Overcoming barriers that limit accountability of public spending

by Martin Aldcroft, Vivek Ramkumar & Ed Olowo-Okere*— Nov 05, 2020

This piece was originally posted on the World Bank blog.

Countries around the world have responded to the COVID-19 pandemic and the ongoing economic crisis by expending trillions of dollars to support their economies and provide relief to their populations. Governments are following expedited procedures to quickly channel funds to relief and recovery programs. Still, a key challenge that countries are facing is ensuring that funds contribute to recovery and reach intended beneficiaries. This is a serious concern as cases of misuse and mismanagement of COVID-19 funds have been  reported on every continent.

Supreme audit institutions are key

Fortunately, countries already have organizations such as the supreme audit institutions (SAIs) that are responsible for providing independent assurance on the effective and lawful use of government monies, improvement in public service delivery, and response to disasters. In fact, in the aftermath of the tsunami that hit South and South-East Asia in 2004, the International Organization of Supreme Audit Institutions (INTOSAI) issued special standards on disaster-related expenditures. Further, during the Ebola pandemic in 2014, the SAIs of Liberia and Sierra Leone were lauded for their audits of emergency programs, which received extensive coverage in the national and global media.

Civil society’s involvement is necessary

Simultaneously, civil society organizations (CSOs) have also developed innovative methodologies to monitor government expenditures during emergencies and  ensure that  remedial measures are instituted based on audits conducted by SAIs. For example, in the aftermath of the devastating earthquakes that hit Mexico and Nepal in the past few years, local CSOs used audit reports issued by their national SAIs to demand that their governments implement reforms in relief programs.

CSOs have now joined calls made by various international bodies and financing agencies for SAIs to be more involved in the monitoring of COVID-19-related funds. These are positive developments but more needs to be done to ensure that audit findings foster the efficient and effective use of public resources for the benefit of citizens.

Effective oversight relies on an ecosystem

In November 2020, the International Budget Partnership (IBP) and the INTOSAI Development Initiative (IDI) are releasing a joint report that assesses the adequacy of national oversight systems based on data from 117 countries in the latest Open Budget Survey.

Audit and oversight are an “ecosystem,” consisting of a set of interconnected actors, conditions and processes that need to be in place and function well for the system as a whole to perform effectively. Although SAIs lead the charge, the success of their audits in upholding accountability and enhancing performance in large part depends on the actions of legislators, civil society, the media and ultimately the executive.

Overcoming barriers that limit accountability

Too often, SAIs suffer from deficiencies that are compounded by weak legislative oversight, inadequate responsiveness from executives to reports, and few opportunities for public engagement in the audit and oversight process. These challenges preceded the pandemic and are likely to be exacerbated by the crisis.  The IDI-IBP report suggests that all partners of the oversight system need to take action to strengthen accountability. Recommendations include:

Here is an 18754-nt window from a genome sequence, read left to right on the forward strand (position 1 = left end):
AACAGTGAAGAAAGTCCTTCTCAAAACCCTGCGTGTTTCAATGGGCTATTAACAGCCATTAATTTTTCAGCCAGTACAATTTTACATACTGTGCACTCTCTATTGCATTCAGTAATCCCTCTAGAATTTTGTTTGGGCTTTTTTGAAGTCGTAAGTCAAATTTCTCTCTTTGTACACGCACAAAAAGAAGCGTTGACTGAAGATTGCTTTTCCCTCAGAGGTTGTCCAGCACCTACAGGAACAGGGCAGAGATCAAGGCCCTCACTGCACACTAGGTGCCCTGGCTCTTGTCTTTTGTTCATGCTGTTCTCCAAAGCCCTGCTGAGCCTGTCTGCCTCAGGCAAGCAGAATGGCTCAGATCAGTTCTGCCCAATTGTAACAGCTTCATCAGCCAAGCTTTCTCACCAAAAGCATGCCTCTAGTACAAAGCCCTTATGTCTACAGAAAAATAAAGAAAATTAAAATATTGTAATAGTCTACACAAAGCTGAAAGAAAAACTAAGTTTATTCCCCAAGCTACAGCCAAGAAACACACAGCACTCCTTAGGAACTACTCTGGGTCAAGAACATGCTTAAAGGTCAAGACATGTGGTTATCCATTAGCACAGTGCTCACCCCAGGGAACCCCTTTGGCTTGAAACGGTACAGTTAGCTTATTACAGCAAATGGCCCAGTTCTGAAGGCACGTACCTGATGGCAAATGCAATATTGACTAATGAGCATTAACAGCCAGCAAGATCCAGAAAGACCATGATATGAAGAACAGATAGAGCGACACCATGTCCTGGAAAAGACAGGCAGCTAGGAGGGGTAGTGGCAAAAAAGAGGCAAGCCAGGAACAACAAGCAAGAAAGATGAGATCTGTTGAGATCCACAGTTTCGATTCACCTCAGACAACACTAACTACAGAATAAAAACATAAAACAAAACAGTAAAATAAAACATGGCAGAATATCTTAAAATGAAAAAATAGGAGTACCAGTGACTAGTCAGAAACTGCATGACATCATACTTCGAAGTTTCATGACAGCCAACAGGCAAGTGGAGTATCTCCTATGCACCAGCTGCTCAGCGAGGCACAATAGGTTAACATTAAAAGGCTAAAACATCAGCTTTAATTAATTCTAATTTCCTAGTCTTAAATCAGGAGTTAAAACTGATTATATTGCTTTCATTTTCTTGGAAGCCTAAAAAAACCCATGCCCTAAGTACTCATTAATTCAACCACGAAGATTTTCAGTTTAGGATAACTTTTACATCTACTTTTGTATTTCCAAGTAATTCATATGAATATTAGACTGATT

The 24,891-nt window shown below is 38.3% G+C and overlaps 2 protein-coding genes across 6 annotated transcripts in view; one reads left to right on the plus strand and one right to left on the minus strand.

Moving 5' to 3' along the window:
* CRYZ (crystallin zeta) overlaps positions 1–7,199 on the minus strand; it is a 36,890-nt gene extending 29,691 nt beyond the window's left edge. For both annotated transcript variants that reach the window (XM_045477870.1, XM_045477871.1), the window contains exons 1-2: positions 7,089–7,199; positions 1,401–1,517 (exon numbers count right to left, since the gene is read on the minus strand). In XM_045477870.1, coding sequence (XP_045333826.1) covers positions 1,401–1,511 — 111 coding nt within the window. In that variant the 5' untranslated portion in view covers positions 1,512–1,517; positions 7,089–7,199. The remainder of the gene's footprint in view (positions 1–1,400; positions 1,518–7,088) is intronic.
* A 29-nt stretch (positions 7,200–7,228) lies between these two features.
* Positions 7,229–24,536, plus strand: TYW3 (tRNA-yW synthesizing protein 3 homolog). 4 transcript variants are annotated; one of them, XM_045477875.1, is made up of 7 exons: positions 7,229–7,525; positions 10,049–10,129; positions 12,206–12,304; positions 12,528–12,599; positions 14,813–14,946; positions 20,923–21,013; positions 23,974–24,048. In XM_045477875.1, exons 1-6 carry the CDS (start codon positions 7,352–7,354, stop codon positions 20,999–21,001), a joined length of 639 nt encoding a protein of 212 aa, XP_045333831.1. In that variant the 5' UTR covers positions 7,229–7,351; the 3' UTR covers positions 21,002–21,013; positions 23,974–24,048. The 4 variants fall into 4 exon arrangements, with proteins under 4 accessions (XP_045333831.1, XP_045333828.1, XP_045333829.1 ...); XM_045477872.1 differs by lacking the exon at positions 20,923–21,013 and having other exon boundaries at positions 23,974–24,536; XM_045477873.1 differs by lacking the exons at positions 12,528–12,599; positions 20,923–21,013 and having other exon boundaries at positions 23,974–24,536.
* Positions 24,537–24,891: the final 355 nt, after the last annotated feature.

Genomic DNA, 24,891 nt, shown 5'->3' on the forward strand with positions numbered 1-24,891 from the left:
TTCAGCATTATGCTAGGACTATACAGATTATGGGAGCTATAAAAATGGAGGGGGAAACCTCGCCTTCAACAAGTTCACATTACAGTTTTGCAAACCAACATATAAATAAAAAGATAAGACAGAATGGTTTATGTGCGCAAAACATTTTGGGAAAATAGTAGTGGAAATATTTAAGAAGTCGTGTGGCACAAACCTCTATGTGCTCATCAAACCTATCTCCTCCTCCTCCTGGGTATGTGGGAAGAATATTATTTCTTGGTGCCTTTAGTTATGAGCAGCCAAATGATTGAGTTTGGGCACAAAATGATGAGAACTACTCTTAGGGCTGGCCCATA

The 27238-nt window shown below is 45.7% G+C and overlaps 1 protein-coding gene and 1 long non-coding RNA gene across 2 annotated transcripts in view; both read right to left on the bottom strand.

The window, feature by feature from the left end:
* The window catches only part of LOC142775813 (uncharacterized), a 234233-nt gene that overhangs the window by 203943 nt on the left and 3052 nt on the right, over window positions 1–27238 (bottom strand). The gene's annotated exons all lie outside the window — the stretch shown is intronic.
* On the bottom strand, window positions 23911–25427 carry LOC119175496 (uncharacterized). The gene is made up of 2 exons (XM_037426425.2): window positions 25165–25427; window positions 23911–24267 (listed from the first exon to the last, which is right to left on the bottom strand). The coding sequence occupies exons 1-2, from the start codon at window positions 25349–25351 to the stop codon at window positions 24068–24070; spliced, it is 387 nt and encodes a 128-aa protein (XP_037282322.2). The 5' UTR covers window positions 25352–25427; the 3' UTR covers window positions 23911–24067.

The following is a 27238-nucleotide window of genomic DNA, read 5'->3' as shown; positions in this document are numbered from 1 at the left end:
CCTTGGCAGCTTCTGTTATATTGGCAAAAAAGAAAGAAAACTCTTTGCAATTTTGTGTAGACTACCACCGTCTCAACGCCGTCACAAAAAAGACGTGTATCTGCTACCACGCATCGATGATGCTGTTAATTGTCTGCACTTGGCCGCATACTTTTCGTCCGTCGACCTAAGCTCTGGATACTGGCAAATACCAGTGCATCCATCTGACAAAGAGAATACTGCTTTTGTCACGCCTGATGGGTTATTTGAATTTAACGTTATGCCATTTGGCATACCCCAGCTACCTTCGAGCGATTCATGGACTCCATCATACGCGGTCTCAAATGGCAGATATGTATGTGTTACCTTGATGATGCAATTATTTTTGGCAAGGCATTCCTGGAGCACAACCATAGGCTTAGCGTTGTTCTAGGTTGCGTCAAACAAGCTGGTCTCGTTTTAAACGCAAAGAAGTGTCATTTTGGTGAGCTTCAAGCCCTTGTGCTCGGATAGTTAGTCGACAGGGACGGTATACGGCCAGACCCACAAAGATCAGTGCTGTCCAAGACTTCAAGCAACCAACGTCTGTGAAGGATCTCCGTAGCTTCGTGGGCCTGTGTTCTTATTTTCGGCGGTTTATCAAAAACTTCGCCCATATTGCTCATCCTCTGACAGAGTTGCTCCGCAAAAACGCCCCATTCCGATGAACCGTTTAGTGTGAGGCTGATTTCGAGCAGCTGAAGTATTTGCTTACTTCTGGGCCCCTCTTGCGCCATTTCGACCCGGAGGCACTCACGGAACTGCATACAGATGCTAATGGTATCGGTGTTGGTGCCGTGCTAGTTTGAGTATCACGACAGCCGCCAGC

• Increasing the mandate, independence and resources of SAIs to audit public funds, including special funds established to channel resources emergency programs,
  • Improving the quality of audits by strengthening systems and independent quality checks,
  • Enhancing transparency with timely publication of audit reports and tracking executive responses to recommendations,
  • Ensuring that legislatures scrutinize SAI reports, including the ones on emergency spending measures, and
  • Expanding opportunities for public engagement during the formulation of plans, legislative discussions, and crucially, executive implementation of audit recommendations.

It is very important that governments and other stakeholders use audits to ensure that public funds are expended in a manner that will best save lives and reduce hardships caused by the coronavirus pandemic.

*Martin Aldcroft is Senior Manager of the Strategic Support Unit of the INTOSAI Development Initiative, Vivek Ramkumar is the Senior Director of Policy at the International Budget Partnership and Edward Olowo-Okere is Director of the Global Governance Practice at the World Bank.

* * In 2019, IBP and IDI signed a strategic partnership agreement out of mutual recognition of a shared vision and fruitful synergies while supporting effective engagements between SAIs, legislatives and civil society in order to enhance accountability, audit impact and make a difference to the lives of citizens. This joint report “Harnessing accountability through external public audits: An assessment of national oversight systems” is one product resulting from the partnership.

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